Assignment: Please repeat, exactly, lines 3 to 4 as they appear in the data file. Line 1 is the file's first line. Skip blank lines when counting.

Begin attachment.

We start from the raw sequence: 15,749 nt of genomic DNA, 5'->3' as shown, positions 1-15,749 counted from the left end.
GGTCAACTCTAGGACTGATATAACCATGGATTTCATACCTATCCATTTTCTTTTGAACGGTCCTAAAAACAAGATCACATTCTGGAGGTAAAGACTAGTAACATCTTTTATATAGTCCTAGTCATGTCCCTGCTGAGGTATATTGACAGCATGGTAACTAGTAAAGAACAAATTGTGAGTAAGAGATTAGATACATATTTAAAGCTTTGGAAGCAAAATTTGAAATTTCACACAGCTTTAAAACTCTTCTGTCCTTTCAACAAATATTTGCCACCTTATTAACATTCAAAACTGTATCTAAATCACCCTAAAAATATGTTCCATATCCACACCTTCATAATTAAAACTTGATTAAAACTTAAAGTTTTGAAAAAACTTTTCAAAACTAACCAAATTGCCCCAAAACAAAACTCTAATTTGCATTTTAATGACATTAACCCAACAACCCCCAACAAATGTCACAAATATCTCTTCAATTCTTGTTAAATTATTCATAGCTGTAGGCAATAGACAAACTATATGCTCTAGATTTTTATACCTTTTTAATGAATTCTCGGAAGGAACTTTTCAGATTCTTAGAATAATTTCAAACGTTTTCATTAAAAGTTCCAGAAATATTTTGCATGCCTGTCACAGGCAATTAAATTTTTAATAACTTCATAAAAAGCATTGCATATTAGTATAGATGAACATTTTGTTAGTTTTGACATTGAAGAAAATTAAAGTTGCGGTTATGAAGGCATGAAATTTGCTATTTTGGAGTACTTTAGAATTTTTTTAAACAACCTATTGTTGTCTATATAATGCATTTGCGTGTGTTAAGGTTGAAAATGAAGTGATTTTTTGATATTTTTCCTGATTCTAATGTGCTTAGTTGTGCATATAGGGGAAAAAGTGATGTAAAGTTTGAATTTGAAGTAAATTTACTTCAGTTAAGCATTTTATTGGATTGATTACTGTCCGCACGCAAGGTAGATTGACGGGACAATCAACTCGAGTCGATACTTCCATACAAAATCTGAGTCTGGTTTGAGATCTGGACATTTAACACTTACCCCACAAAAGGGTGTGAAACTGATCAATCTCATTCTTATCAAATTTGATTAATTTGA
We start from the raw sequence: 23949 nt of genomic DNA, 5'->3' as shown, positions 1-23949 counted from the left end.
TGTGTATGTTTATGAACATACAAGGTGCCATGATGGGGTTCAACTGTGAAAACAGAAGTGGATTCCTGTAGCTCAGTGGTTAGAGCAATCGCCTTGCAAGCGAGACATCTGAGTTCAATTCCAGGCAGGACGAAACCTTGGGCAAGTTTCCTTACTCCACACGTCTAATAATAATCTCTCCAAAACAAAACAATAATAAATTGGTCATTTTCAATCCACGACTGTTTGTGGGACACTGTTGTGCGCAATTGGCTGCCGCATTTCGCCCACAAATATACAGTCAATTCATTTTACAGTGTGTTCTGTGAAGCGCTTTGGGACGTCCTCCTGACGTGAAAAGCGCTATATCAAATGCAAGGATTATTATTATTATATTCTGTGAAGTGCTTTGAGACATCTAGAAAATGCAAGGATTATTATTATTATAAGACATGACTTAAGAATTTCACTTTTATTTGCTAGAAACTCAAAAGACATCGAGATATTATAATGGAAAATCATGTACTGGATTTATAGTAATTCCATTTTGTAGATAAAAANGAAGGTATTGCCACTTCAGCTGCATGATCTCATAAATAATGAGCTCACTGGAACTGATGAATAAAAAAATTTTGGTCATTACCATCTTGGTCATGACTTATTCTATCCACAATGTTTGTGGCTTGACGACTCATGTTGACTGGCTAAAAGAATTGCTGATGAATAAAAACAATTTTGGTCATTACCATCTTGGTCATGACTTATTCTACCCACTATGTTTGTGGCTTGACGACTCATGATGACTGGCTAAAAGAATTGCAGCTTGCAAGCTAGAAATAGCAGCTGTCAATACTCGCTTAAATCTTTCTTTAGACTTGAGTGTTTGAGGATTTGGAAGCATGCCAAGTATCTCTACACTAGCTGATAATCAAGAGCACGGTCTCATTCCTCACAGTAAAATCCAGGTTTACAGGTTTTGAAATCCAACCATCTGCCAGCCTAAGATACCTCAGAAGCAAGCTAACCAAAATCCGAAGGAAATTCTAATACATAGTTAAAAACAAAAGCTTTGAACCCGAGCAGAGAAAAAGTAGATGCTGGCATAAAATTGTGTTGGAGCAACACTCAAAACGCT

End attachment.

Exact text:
We start from the raw sequence: 23949 nt of genomic DNA, 5'->3' as shown, positions 1-23949 counted from the left end.
TGTGTATGTTTATGAACATACAAGGTGCCATGATGGGGTTCAACTGTGAAAACAGAAGTGGATTCCTGTAGCTCAGTGGTTAGAGCAATCGCCTTGCAAGCGAGACATCTGAGTTCAATTCCAGGCAGGACGAAACCTTGGGCAAGTTTCCTTACTCCACACGTCTAATAATAATCTCTCCAAAACAAAACAATAATAAATTGGTCATTTTCAATCCACGACTGTTTGTGGGACACTGTTGTGCGCAATTGGCTGCCGCATTTCGCCCACAAATATACAGTCAATTCATTTTACAGTGTGTTCTGTGAAGCGCTTTGGGACGTCCTCCTGACGTGAAAAGCGCTATATCAAATGCAAGGATTATTATTATTATATTCTGTGAAGTGCTTTGAGACATCTAGAAAATGCAAGGATTATTATTATTATAAGACATGACTTAAGAATTTCACTTTTATTTGCTAGAAACTCAAAAGACATCGAGATATTATAATGGAAAATCATGTACTGGATTTATAGTAATTCCATTTTGTAGATAAAAANGAAGGTATTGCCACTTCAGCTGCATGATCTCATAAATAATGAGCTCACTGGAACTGATGAATAAAAAAATTTTGGTCATTACCATCTTGGTCATGACTTATTCTATCCACAATGTTTGTGGCTTGACGACTCATGTTGACTGGCTAAAAGAATTGCTGATGAATAAAAACAATTTTGGTCATTACCATCTTGGTCATGACTTATTCTACCCACTATGTTTGTGGCTTGACGACTCATGATGACTGGCTAAAAGAATTGCAGCTTGCAAGCTAGAAATAGCAGCTGTCAATACTCGCTTAAATCTTTCTTTAGACTTGAGTGTTTGAGGATTTGGAAGCATGCCAAGTATCTCTACACTAGCTGATAATCAAGAGCACGGTCTCATTCCTCACAGTAAAATCCAGGTTTACAGGTTTTGAAATCCAACCATCTGCCAGCCTAAGATACCTCAGAAGCAAGCTAACCAAAATCCGAAGGAAATTCTAATACATAGTTAAAAACAAAAGCTTTGAACCCGAGCAGAGAAAAAGTAGATGCTGGCATAAAATTGTGTTGGAGCAACACTCAAAACGCT